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Proc Natl Acad Sci U S A. 2006 Oct 17;103(42):15635-40. Epub 2006 Oct 10.

Interplay between PIP3 and calmodulin regulation of olfactory cyclic nucleotide-gated channels.

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  • 1Neurological Sciences Institute, Oregon Health & Science University, Portland, OR 97006, USA.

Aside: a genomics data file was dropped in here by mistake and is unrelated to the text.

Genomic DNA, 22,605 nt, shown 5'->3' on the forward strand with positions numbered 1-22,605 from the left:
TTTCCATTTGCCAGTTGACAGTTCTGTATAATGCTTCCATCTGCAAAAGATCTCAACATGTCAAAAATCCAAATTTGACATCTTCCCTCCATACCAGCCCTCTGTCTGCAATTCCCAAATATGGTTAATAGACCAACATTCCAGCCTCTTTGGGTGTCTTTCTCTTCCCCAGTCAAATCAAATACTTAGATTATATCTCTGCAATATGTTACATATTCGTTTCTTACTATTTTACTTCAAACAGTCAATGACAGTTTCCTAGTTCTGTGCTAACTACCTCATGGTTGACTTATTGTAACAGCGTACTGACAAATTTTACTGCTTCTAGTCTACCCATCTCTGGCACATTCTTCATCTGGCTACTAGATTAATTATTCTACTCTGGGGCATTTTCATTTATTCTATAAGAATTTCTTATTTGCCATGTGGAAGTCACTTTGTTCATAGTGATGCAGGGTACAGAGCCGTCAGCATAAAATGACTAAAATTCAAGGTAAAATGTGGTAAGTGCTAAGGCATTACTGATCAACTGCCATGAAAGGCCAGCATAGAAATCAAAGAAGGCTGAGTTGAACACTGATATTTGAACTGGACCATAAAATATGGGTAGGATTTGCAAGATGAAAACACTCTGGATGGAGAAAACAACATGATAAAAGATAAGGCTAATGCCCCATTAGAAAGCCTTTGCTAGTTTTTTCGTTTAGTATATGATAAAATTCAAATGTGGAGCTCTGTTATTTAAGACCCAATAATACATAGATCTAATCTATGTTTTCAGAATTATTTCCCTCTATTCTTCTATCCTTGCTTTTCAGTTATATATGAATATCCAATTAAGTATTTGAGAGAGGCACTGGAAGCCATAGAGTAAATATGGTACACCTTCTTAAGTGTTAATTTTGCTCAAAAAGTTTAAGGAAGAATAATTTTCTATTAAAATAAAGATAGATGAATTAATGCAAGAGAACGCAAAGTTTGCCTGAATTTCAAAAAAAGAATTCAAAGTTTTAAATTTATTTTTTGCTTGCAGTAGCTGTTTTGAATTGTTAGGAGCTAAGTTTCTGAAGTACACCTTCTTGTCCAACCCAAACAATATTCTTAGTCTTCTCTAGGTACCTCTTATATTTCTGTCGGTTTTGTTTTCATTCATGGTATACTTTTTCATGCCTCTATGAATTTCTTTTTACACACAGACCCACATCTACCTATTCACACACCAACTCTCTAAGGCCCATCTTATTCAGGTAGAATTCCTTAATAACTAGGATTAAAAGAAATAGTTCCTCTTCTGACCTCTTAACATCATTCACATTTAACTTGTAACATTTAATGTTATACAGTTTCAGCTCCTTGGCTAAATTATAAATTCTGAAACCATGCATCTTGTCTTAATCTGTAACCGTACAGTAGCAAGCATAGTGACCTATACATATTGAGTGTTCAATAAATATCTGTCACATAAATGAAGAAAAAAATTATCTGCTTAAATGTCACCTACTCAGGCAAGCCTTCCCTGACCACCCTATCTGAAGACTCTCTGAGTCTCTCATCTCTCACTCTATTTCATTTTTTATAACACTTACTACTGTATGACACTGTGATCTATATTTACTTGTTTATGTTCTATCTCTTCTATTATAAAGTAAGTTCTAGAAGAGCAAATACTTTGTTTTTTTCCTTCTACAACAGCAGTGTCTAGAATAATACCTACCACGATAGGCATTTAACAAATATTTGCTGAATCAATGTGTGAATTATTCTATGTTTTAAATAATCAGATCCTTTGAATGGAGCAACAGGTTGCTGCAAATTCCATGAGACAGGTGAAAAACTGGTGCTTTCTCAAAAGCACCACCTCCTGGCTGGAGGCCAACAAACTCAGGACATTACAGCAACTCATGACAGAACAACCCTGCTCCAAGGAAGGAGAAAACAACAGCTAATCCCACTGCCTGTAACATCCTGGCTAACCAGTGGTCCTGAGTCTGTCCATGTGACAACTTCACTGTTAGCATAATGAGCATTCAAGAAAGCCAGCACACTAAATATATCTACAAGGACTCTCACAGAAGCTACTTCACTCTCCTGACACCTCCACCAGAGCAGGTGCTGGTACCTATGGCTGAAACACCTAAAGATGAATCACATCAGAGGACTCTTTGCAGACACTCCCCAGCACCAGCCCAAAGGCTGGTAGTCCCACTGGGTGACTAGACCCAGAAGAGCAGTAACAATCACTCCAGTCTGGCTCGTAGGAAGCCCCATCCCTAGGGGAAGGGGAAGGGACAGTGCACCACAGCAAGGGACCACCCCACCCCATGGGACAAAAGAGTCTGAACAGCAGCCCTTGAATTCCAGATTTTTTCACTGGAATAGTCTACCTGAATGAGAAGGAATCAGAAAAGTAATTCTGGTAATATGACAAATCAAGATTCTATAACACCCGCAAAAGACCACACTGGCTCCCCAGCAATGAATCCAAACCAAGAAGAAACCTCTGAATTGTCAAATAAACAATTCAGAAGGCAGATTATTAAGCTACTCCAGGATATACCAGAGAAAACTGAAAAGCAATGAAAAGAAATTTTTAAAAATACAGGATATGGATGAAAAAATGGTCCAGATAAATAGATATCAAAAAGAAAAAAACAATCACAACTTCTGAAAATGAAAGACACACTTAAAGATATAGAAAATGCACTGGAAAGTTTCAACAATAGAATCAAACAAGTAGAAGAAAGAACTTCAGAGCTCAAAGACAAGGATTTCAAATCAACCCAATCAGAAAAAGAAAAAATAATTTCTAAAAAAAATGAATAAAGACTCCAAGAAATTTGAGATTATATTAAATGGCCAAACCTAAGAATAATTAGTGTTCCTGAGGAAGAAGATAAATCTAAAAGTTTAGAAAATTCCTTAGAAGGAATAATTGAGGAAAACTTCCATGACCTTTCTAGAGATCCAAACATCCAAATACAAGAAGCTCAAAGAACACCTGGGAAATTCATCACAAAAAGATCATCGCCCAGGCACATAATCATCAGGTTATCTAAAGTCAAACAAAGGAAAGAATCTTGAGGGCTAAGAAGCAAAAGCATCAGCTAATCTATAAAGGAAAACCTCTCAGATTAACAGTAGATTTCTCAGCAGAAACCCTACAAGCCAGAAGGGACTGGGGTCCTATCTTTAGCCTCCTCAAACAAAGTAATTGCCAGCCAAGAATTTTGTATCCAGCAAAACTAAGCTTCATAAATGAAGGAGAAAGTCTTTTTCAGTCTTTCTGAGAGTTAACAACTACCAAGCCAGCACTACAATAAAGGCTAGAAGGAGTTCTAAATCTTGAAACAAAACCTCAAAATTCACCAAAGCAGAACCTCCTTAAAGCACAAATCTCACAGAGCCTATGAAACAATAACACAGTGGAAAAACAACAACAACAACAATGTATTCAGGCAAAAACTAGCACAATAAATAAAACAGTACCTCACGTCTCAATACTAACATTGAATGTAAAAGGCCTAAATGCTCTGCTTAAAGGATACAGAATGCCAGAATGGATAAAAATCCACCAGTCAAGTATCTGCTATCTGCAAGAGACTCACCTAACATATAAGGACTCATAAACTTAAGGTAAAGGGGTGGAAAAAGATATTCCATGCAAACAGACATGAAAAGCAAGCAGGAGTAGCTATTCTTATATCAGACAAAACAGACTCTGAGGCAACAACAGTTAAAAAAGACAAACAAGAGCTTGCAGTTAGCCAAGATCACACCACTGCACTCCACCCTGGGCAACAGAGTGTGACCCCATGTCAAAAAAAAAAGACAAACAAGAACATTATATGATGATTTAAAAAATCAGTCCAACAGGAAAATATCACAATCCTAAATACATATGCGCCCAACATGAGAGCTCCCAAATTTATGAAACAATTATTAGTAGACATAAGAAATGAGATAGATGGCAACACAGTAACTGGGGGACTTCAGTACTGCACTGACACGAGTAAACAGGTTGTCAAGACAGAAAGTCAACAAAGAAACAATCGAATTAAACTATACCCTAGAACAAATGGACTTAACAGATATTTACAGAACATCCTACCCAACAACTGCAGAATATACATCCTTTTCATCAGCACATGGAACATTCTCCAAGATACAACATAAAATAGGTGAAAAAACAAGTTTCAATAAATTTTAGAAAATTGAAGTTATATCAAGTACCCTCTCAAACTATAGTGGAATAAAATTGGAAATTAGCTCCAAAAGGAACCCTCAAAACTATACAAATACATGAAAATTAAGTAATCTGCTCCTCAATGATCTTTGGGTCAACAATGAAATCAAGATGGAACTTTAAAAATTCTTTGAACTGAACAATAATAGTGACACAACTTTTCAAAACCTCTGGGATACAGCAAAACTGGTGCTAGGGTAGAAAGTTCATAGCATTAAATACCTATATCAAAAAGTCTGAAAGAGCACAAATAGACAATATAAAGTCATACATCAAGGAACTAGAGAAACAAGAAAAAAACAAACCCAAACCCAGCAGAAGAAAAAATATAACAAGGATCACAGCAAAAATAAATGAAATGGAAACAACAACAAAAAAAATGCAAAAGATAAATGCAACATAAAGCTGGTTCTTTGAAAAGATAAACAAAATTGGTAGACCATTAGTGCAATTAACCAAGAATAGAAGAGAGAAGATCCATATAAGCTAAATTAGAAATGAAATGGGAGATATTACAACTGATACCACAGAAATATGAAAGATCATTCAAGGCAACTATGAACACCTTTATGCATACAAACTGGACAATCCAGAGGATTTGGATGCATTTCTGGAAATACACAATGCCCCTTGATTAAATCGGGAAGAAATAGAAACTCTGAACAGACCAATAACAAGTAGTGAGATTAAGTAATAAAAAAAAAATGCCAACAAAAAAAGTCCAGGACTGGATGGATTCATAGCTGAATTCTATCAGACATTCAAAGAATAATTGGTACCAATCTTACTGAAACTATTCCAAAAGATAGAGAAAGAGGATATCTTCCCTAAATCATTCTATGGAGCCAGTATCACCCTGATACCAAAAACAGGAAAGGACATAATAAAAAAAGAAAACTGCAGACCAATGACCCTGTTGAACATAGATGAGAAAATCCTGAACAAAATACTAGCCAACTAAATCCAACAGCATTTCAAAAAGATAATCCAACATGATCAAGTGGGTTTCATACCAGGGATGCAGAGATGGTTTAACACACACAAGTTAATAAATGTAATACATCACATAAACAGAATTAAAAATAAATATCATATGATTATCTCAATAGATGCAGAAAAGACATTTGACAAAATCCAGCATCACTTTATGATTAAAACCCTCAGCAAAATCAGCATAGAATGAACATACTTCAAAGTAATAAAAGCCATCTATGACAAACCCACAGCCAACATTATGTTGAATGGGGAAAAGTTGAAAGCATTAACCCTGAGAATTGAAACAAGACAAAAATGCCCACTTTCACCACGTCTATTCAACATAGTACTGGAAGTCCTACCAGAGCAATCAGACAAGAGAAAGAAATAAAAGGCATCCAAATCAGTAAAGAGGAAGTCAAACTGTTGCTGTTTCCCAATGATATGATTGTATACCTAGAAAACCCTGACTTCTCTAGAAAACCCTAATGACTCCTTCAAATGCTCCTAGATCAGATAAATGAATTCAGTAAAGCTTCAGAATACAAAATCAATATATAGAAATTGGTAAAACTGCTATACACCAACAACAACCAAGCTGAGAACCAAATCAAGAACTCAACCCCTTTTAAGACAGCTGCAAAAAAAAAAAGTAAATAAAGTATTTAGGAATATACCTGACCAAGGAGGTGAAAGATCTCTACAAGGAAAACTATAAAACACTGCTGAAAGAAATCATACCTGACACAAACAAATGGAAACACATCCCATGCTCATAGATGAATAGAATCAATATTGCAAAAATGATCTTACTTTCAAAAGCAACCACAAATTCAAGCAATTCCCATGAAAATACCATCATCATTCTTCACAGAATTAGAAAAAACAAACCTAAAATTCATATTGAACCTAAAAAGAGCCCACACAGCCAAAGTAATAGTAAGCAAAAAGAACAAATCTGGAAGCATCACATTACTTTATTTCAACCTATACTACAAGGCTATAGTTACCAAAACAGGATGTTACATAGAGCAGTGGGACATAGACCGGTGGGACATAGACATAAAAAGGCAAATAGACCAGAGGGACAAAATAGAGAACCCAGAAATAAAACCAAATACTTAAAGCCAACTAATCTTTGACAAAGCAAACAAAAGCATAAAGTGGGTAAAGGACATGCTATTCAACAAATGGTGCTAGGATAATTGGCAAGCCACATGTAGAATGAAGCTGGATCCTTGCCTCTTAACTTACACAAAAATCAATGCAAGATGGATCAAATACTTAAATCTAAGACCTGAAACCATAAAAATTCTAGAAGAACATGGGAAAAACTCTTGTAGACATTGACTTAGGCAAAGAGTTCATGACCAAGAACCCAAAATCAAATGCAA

Phosphatidylinositol-3,4,5-trisphosphate (PIP3) has been proposed to modulate the odorant sensitivity of olfactory sensory neurons by inhibiting activation of cyclic nucleotide-gated (CNG) channels in the cilia. When applied to the intracellular face of excised patches, PIP3 has been shown to inhibit activation of heteromeric olfactory CNG channels, composed of CNGA2, CNGA4, and CNGB1b subunits, and homomeric CNGA2 channels. In contrast, we discovered that channels formed by CNGA3 subunits from cone photoreceptors were unaffected by PIP3. Using chimeric channels and a deletion mutant, we determined that residues 61-90 within the N terminus of CNGA2 are necessary for PIP3 regulation, and a biochemical "pulldown" assay suggests that PIP3 directly binds this region. The N terminus of CNGA2 contains a previously identified calcium-calmodulin (Ca2+/CaM)-binding domain (residues 68-81) that mediates Ca2+/CaM inhibition of homomeric CNGA2 channels but is functionally silent in heteromeric channels. We discovered, however, that this region is required for PIP3 regulation of both homomeric and heteromeric channels. Furthermore, PIP3 occluded the action of Ca2+/CaM on both homomeric and heteromeric channels, in part by blocking Ca2+/CaM binding. Our results establish the importance of the CNGA2 N terminus for PIP3 inhibition of olfactory CNG channels and suggest that PIP3 inhibits channel activation by disrupting an autoexcitatory interaction between the N and C termini of adjacent subunits. By dramatically suppressing channel currents, PIP3 may generate a shift in odorant sensitivity that does not require prior channel activity.

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